(Bloomberg) -- GlaxoSmithKline Plc is cutting finance and accounting positions while bringing in people with cancer and science backgrounds as the U.K.’s biggest drug company shifts spending to develop its best new treatments.
The new strategy has led to a “reasonable number” of job cuts, said Luke Miels, president of the London-based company’s global pharmaceutical division, declining to quantify them. Glaxo at the same time is increasing the number of medical science liaisons, specialists who establish relationships with top doctors, as well other roles, he said in an interview.
“What we’ve tried to do is to be more efficient in those back-office areas so that we can release funds to concentrate on investing in our newer products,” Miels said in an interview. “It’s part of a broader shift to align with where we think the pipeline is going.”
Miels, formerly of rival AstraZeneca Plc, was one of the first key hires for Chief Executive Officer Emma Walmsley last year. The CEO has pledged to deliver more blockbuster drugs, narrow Glaxo’s focus and boost its returns on investment. Hal Barron, a former top executive at Roche Holding AG, the world’s biggest maker of cancer drugs, was named research and development president.
As Glaxo looks to strengthen its pipeline, it’s also weighing potential deals, Miels said. The drugmaker is focusing on the “smaller end of transactions, looking at innovative molecules” that may be a better fit within Glaxo than at another company, he said.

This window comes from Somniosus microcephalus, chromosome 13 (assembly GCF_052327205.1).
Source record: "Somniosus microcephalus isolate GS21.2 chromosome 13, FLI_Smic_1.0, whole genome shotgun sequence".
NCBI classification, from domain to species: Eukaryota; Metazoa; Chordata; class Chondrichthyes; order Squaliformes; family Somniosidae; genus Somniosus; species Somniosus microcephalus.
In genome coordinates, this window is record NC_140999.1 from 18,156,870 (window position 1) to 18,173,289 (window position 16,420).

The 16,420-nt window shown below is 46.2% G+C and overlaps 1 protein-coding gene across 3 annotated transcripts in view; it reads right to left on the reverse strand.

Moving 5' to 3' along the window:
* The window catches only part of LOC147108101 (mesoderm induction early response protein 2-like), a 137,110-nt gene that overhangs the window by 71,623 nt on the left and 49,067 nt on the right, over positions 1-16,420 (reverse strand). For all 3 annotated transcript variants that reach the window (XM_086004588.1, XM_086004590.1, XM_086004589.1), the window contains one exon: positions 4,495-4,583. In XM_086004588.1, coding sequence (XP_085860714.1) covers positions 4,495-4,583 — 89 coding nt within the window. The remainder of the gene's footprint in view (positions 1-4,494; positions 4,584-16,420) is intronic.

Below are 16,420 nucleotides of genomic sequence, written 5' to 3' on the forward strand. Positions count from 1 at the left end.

Meanwhile, the company is pushing sales of new respiratory products to offset declines for blockbuster asthma drug Advair, Walmsley said in April. One key medicine is Trelegy Ellipta, a three-in-one drug to treat a chronic lung disease that won U.S. approval last year. Glaxo said last month that it had seen increased pricing and competitive pressures in the U.S. market for lung drugs in the first three months of 2018, which will cause Advair sales to drop about 30 percent there this year.
“Our focus is about establishing these newer, more innovative and what we believe are more effective products,” Miels said.
About 70 percent of the general-manager roles across Glaxo’s top 10 markets have changed, he said. Walmsley has said that Glaxo is making sure it has the best people in 370 key roles as the company seeks to change its culture and move at a quicker pace. As of January, she had replaced about 50 of her 125 top managers.
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